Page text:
• Third, how should we think about such developments within the broader Christian church?  Is this a biblical response to our stewardship responsibility as dominion stewards of God’s world?  How should we think biblically about our pets?  There are several biblical principles to aid Christian believers in thinking about animal life, the larger physical world, and our relationship to both.  The non-human creation is of great significance to God.  He created the physical world as a deliberate act.  God also takes pleasure in His physical world.  This is clear from the Creation Ordinance in Genesis 1 and 2 and from 1 Timothy 4:4: “For everything created by God is good and nothing is to be rejected, if it is received with gratitude.”  (See also Psalm 104:31 where we see God rejoicing in His works.)  The point is that if the physical world is important to God, then it must be to us–His creatures–as well (see also Job 39:1-2, Colossians 1:16 and Psalms 19:1-4).  As Ron Sider points out, it is likewise imperative to note that God has a covenant, not only with humans, but also with the nonhuman creation.  After the flood, God made a covenant with the physical creation:  “Behold, I establish my covenant with you and your descendants after you, and with every living creature that is with you, the birds, the cattle, and every beast of the earth with you, as many as came out of the ark” (Genesis 9:9-10).  The physical world has dignity, worth and value quite apart from its service to humanity.  Incredibly, God’s redemptive plan has a cosmic quality to it.  Further, Sider argues, “This fact provides a crucial foundation for building a Christian theology for an environmental age.”  The biblical hope that the whole created order, including the material world of bodies and rivers and trees, will be part of the kingdom confirms that the created order is good and important.  Romans 8:19-23 demonstrates that at Christ’s return the groaning of creation will cease, for the creation will be transformed: “The creation itself will be liberated from its bondage to decay and brought into the glorious freedom of the children of God” (v. 21).

 

We honor our dogs as valuable beings, a part of God’s world.  It is our stewardship responsibility to treat them well, and care for them.  But, dogs are not persons.  They do not deserve to have the rights associated with personhood.  Only humans bear God’s image and that is the fundamental difference between dogs and humans—an eternally significant difference.  Jesus’ death, burial and resurrection were accomplished for the justification of human beings, not dogs.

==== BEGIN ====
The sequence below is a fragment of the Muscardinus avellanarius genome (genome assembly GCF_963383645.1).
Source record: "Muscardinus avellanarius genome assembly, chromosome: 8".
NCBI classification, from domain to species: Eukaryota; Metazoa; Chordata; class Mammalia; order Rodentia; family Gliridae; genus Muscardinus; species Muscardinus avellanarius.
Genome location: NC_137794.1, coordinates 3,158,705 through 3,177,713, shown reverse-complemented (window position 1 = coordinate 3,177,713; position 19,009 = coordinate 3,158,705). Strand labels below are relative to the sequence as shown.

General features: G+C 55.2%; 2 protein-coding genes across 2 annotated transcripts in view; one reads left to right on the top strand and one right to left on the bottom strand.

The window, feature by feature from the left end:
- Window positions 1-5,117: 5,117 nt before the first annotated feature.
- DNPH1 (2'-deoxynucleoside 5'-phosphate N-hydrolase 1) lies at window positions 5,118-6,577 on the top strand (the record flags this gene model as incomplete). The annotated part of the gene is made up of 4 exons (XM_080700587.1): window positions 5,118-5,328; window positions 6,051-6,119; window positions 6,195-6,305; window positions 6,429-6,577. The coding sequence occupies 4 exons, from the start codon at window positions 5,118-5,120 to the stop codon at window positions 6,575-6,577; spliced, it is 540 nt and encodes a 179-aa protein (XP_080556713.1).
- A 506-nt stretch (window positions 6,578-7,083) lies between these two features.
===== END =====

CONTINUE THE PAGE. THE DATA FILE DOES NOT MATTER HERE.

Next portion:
See Gregory Burns in www.nytimes (9 October 2013); www.theweek.com (9 October 2013); Wesley J. Smith in www.nationalreview.com (9 October 2013); and James P. Eckman, Christian Ethics (2013 Revised Edition), pp. 109-120.  PRINT PDF

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2 Comments to “Should Dogs Be Granted Personhood?”

  1. Marla Kloeckner says:

    So…my question is: Where does the squirrel stand in this created order that is good and important? 🙂
    Praying for all of you on the Israel tour… God’s protection and provision and providence!

  2. Conor W says:

    Mr. Eckman,

    First off I would like to address the fact that creationism is not a science in any way shape or form. Science relies on testable facts, which creationism does not produce, at all.

    To say a dog does not deserve the same right as a human is just heartless, and shows your inability to live a good Christian life and care for “god’s” creation.

    The scientific evidence is there, saying that dogs have brain activity similar to that of a young human child. Doesn’t that alone tell you that there has to be some connection to humans and dogs in a common ancestor? If that does work for you, how does “god” explain the similar bone structure in all mammals? Examine the bone structures of bats, whales and humans. Try doing some actual scientific research instead of hiding behind based upon campfire stories.

    I dare thee to disprove these scientific facts with creationism facts. Facts meaning actual evidence and proof, something that has been tested.

    For the record, no I am not an atheist at all. I went to Christian schools, and was brought up as a Christian. With my education in the Church, and in science, I can tell you that I know a lot more about this topic than you do, and based on the scientific tests, dogs should be treated as human beings. This is yet another victory for evolution over creationism.